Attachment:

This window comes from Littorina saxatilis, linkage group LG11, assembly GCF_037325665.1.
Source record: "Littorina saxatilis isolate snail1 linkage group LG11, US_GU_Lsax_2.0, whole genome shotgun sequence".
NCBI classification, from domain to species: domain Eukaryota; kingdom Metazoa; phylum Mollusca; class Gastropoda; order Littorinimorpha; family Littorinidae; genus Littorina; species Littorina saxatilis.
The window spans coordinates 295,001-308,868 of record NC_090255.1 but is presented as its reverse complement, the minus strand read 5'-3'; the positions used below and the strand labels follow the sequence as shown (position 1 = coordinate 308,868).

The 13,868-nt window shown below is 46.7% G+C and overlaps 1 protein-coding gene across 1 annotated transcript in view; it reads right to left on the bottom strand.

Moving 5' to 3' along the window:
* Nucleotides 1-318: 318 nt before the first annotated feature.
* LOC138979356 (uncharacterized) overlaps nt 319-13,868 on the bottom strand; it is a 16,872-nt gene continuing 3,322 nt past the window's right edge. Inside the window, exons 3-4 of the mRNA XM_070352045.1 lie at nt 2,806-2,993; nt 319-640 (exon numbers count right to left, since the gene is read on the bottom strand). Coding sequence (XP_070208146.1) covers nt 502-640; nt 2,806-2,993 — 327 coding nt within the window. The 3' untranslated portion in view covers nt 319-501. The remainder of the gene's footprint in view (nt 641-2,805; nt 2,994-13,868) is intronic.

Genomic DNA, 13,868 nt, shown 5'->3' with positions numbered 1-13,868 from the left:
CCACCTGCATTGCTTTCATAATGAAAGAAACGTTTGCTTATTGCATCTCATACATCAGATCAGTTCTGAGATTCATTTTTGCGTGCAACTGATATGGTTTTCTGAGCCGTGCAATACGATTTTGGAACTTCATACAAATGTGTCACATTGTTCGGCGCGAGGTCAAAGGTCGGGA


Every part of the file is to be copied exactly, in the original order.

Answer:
This window comes from Littorina saxatilis, linkage group LG11, assembly GCF_037325665.1.
Source record: "Littorina saxatilis isolate snail1 linkage group LG11, US_GU_Lsax_2.0, whole genome shotgun sequence".
NCBI classification, from domain to species: domain Eukaryota; kingdom Metazoa; phylum Mollusca; class Gastropoda; order Littorinimorpha; family Littorinidae; genus Littorina; species Littorina saxatilis.
The window spans coordinates 295,001-308,868 of record NC_090255.1 but is presented as its reverse complement, the minus strand read 5'-3'; the positions used below and the strand labels follow the sequence as shown (position 1 = coordinate 308,868).

The 13,868-nt window shown below is 46.7% G+C and overlaps 1 protein-coding gene across 1 annotated transcript in view; it reads right to left on the bottom strand.

Moving 5' to 3' along the window:
* Nucleotides 1-318: 318 nt before the first annotated feature.
* LOC138979356 (uncharacterized) overlaps nt 319-13,868 on the bottom strand; it is a 16,872-nt gene continuing 3,322 nt past the window's right edge. Inside the window, exons 3-4 of the mRNA XM_070352045.1 lie at nt 2,806-2,993; nt 319-640 (exon numbers count right to left, since the gene is read on the bottom strand). Coding sequence (XP_070208146.1) covers nt 502-640; nt 2,806-2,993 — 327 coding nt within the window. The 3' untranslated portion in view covers nt 319-501. The remainder of the gene's footprint in view (nt 641-2,805; nt 2,994-13,868) is intronic.

Genomic DNA, 13,868 nt, shown 5'->3' with positions numbered 1-13,868 from the left:
CCACCTGCATTGCTTTCATAATGAAAGAAACGTTTGCTTATTGCATCTCATACATCAGATCAGTTCTGAGATTCATTTTTGCGTGCAACTGATATGGTTTTCTGAGCCGTGCAATACGATTTTGGAACTTCATACAAATGTGTCACATTGTTCGGCGCGAGGTCAAAGGTCGGGA